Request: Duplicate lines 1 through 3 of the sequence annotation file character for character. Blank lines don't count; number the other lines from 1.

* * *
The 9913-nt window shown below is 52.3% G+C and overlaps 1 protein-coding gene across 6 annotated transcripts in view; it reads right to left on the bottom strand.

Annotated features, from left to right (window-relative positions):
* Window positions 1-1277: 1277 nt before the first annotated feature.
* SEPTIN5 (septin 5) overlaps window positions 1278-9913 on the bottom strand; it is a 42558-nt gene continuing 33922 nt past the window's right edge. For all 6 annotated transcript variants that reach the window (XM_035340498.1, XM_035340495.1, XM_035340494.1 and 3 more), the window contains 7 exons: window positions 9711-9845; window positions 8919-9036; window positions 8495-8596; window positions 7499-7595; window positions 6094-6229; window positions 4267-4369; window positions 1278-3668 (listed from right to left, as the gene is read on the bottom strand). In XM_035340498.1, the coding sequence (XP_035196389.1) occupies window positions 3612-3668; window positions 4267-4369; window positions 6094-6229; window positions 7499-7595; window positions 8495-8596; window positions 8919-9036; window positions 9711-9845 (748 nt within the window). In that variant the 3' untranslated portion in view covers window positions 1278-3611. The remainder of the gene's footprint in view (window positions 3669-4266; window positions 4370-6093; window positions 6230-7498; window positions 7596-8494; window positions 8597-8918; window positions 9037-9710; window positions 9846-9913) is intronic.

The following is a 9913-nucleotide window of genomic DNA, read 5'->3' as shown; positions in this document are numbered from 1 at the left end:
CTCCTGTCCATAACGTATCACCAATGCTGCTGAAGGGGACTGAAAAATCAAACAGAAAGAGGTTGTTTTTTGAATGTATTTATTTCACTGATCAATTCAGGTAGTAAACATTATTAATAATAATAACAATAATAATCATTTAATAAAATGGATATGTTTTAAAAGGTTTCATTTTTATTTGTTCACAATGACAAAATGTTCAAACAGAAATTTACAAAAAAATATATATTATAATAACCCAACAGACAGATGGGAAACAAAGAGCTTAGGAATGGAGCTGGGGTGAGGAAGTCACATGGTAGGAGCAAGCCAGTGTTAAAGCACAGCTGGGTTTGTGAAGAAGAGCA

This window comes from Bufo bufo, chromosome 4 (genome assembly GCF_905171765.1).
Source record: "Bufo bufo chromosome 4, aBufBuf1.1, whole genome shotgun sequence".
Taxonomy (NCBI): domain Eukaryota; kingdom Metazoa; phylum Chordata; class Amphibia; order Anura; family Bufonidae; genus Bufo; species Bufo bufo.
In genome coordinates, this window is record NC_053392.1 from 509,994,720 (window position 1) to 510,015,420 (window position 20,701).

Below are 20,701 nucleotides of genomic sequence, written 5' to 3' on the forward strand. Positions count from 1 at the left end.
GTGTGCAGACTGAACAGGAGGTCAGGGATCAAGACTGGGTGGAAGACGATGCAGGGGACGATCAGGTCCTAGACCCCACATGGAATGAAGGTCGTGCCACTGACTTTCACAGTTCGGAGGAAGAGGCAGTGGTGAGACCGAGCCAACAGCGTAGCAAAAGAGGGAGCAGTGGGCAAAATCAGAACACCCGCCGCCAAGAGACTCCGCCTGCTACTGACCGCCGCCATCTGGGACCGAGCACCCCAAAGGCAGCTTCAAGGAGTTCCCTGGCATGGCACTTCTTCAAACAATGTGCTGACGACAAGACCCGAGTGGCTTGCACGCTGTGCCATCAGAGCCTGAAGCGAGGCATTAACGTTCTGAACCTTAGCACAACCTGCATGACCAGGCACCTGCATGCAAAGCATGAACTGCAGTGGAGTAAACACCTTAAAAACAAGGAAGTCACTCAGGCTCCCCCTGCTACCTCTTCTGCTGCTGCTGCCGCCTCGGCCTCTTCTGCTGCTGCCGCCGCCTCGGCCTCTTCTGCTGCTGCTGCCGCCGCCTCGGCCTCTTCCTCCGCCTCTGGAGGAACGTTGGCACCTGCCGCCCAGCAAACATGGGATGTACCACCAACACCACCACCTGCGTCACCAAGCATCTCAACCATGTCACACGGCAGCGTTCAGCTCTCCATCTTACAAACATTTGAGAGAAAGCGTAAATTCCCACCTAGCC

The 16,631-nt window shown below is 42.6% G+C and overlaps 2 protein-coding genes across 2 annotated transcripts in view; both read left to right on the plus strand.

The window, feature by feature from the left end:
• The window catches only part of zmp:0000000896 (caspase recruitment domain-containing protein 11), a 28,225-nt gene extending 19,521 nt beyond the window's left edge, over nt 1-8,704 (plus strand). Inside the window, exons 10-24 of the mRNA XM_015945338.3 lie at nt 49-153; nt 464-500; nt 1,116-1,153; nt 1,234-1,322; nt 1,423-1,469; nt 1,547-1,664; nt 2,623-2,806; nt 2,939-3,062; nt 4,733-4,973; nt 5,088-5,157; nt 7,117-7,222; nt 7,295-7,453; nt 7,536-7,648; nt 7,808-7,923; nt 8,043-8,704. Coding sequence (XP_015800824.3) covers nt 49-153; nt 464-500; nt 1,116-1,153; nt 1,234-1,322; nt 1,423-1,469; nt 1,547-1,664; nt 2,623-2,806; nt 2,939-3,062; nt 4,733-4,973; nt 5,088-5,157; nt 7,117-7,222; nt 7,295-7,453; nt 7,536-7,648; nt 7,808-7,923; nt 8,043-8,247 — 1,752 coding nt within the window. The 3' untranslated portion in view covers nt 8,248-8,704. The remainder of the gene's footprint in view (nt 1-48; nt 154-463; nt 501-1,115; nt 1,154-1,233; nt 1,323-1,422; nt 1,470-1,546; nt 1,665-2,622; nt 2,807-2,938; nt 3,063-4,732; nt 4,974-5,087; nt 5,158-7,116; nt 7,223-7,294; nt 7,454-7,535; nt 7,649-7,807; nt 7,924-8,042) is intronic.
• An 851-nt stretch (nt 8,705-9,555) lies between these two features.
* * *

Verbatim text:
The 9913-nt window shown below is 52.3% G+C and overlaps 1 protein-coding gene across 6 annotated transcripts in view; it reads right to left on the bottom strand.

Annotated features, from left to right (window-relative positions):
* Window positions 1-1277: 1277 nt before the first annotated feature.